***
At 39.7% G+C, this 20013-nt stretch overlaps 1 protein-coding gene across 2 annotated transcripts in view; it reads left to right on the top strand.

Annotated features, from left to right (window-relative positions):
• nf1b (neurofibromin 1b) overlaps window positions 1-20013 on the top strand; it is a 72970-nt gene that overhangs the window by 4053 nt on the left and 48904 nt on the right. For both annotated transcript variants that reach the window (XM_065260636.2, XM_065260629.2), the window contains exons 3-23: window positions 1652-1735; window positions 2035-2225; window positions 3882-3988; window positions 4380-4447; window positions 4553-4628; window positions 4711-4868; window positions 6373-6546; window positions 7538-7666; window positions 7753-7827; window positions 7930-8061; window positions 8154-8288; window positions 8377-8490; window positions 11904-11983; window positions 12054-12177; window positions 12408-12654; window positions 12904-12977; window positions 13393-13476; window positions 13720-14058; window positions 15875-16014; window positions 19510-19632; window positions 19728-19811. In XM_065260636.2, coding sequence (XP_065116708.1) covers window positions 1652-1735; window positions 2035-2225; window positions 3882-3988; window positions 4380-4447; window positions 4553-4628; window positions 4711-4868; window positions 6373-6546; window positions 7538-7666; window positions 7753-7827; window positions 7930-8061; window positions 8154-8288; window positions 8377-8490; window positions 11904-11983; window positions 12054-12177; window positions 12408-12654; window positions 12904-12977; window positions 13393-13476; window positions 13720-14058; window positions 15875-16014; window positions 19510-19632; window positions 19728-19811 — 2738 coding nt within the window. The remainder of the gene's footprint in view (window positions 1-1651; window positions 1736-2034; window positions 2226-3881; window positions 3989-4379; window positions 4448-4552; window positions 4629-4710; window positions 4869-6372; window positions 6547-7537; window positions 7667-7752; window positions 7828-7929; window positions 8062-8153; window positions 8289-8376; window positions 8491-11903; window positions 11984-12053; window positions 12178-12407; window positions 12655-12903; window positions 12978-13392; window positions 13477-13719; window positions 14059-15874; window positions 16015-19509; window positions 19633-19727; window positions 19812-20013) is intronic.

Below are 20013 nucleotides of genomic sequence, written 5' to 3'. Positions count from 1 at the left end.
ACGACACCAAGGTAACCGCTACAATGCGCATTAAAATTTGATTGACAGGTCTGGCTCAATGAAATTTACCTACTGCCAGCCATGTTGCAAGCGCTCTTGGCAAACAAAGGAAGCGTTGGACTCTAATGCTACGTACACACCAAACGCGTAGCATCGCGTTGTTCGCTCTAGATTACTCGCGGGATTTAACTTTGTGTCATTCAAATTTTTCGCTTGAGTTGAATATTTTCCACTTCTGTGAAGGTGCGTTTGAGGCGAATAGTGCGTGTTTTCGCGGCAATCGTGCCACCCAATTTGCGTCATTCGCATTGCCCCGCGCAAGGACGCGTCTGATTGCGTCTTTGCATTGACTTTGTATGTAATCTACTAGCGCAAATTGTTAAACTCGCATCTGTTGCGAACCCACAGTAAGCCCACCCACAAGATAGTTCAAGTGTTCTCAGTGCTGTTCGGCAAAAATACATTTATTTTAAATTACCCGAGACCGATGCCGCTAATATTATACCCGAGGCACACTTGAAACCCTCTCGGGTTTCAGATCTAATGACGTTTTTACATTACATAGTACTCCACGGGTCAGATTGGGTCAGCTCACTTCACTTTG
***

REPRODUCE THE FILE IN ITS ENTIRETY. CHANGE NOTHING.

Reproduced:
At 39.7% G+C, this 20013-nt stretch overlaps 1 protein-coding gene across 2 annotated transcripts in view; it reads left to right on the top strand.

Annotated features, from left to right (window-relative positions):
• nf1b (neurofibromin 1b) overlaps window positions 1-20013 on the top strand; it is a 72970-nt gene that overhangs the window by 4053 nt on the left and 48904 nt on the right. For both annotated transcript variants that reach the window (XM_065260636.2, XM_065260629.2), the window contains exons 3-23: window positions 1652-1735; window positions 2035-2225; window positions 3882-3988; window positions 4380-4447; window positions 4553-4628; window positions 4711-4868; window positions 6373-6546; window positions 7538-7666; window positions 7753-7827; window positions 7930-8061; window positions 8154-8288; window positions 8377-8490; window positions 11904-11983; window positions 12054-12177; window positions 12408-12654; window positions 12904-12977; window positions 13393-13476; window positions 13720-14058; window positions 15875-16014; window positions 19510-19632; window positions 19728-19811. In XM_065260636.2, coding sequence (XP_065116708.1) covers window positions 1652-1735; window positions 2035-2225; window positions 3882-3988; window positions 4380-4447; window positions 4553-4628; window positions 4711-4868; window positions 6373-6546; window positions 7538-7666; window positions 7753-7827; window positions 7930-8061; window positions 8154-8288; window positions 8377-8490; window positions 11904-11983; window positions 12054-12177; window positions 12408-12654; window positions 12904-12977; window positions 13393-13476; window positions 13720-14058; window positions 15875-16014; window positions 19510-19632; window positions 19728-19811 — 2738 coding nt within the window. The remainder of the gene's footprint in view (window positions 1-1651; window positions 1736-2034; window positions 2226-3881; window positions 3989-4379; window positions 4448-4552; window positions 4629-4710; window positions 4869-6372; window positions 6547-7537; window positions 7667-7752; window positions 7828-7929; window positions 8062-8153; window positions 8289-8376; window positions 8491-11903; window positions 11984-12053; window positions 12178-12407; window positions 12655-12903; window positions 12978-13392; window positions 13477-13719; window positions 14059-15874; window positions 16015-19509; window positions 19633-19727; window positions 19812-20013) is intronic.

Below are 20013 nucleotides of genomic sequence, written 5' to 3'. Positions count from 1 at the left end.
ACGACACCAAGGTAACCGCTACAATGCGCATTAAAATTTGATTGACAGGTCTGGCTCAATGAAATTTACCTACTGCCAGCCATGTTGCAAGCGCTCTTGGCAAACAAAGGAAGCGTTGGACTCTAATGCTACGTACACACCAAACGCGTAGCATCGCGTTGTTCGCTCTAGATTACTCGCGGGATTTAACTTTGTGTCATTCAAATTTTTCGCTTGAGTTGAATATTTTCCACTTCTGTGAAGGTGCGTTTGAGGCGAATAGTGCGTGTTTTCGCGGCAATCGTGCCACCCAATTTGCGTCATTCGCATTGCCCCGCGCAAGGACGCGTCTGATTGCGTCTTTGCATTGACTTTGTATGTAATCTACTAGCGCAAATTGTTAAACTCGCATCTGTTGCGAACCCACAGTAAGCCCACCCACAAGATAGTTCAAGTGTTCTCAGTGCTGTTCGGCAAAAATACATTTATTTTAAATTACCCGAGACCGATGCCGCTAATATTATACCCGAGGCACACTTGAAACCCTCTCGGGTTTCAGATCTAATGACGTTTTTACATTACATAGTACTCCACGGGTCAGATTGGGTCAGCTCACTTCACTTTG